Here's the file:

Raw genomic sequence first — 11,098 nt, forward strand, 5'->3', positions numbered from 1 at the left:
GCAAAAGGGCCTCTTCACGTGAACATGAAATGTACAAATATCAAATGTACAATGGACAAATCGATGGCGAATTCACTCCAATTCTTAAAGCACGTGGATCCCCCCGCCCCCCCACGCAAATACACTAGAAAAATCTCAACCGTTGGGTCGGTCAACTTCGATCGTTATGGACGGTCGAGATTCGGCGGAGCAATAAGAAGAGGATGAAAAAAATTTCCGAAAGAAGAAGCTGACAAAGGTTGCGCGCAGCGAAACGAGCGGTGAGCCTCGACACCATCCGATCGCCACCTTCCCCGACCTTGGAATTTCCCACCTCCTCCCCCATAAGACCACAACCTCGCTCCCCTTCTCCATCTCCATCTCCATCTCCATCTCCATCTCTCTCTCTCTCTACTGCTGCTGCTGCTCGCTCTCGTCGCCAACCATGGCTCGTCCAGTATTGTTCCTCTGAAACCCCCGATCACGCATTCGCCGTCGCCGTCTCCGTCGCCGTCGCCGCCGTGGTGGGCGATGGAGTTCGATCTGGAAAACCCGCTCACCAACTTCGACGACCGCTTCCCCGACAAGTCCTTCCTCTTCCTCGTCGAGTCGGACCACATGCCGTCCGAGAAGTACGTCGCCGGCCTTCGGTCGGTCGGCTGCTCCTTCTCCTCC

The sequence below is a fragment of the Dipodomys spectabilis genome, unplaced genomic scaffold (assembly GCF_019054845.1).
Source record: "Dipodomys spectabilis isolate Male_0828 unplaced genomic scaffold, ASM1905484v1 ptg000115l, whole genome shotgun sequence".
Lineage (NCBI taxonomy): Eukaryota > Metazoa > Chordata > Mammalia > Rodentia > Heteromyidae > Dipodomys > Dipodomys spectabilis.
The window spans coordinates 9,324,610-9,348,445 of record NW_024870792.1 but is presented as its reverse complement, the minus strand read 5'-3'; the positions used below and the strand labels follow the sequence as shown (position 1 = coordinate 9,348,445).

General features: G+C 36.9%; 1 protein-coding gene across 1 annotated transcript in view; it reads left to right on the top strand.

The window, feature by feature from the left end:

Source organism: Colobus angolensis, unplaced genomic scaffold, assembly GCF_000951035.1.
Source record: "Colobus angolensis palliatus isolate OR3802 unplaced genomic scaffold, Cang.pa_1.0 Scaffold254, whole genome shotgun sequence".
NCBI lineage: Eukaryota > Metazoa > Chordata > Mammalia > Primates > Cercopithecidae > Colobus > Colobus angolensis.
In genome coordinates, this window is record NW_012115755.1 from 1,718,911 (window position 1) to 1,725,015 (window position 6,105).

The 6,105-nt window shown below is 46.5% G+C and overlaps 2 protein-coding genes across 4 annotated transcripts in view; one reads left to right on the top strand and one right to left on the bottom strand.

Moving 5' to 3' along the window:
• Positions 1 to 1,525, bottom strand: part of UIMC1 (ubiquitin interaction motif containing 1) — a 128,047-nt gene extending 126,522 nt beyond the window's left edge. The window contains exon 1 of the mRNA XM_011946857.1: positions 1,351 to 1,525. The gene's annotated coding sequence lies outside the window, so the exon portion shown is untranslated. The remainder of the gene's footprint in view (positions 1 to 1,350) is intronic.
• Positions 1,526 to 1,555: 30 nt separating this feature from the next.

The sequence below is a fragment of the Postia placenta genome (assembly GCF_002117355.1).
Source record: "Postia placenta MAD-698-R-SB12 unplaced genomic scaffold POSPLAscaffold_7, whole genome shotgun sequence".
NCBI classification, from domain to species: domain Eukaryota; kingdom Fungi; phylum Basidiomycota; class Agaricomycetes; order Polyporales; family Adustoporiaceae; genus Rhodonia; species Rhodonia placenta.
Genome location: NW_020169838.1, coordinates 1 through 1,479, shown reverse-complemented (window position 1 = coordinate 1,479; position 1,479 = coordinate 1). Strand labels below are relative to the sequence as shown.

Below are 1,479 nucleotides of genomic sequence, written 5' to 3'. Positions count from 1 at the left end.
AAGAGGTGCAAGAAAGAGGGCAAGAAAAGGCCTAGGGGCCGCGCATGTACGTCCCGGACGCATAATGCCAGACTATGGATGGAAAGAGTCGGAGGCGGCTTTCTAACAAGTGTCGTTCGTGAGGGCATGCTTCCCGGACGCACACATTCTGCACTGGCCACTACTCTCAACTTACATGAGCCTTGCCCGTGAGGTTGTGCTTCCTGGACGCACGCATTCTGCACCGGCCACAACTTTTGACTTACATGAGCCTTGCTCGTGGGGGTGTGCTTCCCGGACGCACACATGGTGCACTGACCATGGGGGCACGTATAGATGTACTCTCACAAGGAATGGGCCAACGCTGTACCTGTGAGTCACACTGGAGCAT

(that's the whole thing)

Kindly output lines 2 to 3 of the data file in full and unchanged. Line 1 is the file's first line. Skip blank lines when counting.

GCAAAAGGGCCTCTTCACGTGAACATGAAATGTACAAATATCAAATGTACAATGGACAAATCGATGGCGAATTCACTCCAATTCTTAAAGCACGTGGATCCCCCCGCCCCCCCACGCAAATACACTAGAAAAATCTCAACCGTTGGGTCGGTCAACTTCGATCGTTATGGACGGTCGAGATTCGGCGGAGCAATAAGAAGAGGATGAAAAAAATTTCCGAAAGAAGAAGCTGACAAAGGTTGCGCGCAGCGAAACGAGCGGTGAGCCTCGACACCATCCGATCGCCACCTTCCCCGACCTTGGAATTTCCCACCTCCTCCCCCATAAGACCACAACCTCGCTCCCCTTCTCCATCTCCATCTCCATCTCCATCTCCATCTCTCTCTCTCTCTACTGCTGCTGCTGCTCGCTCTCGTCGCCAACCATGGCTCGTCCAGTATTGTTCCTCTGAAACCCCCGATCACGCATTCGCCGTCGCCGTCTCCGTCGCCGTCGCCGCCGTGGTGGGCGATGGAGTTCGATCTGGAAAACCCGCTCACCAACTTCGACGACCGCTTCCCCGACAAGTCCTTCCTCTTCCTCGTCGAGTCGGACCACATGCCGTCCGAGAAGTACGTCGCCGGCCTTCGGTCGGTCGGCTGCTCCTTCTCCTCC

The sequence below is a fragment of the Dipodomys spectabilis genome, unplaced genomic scaffold (assembly GCF_019054845.1).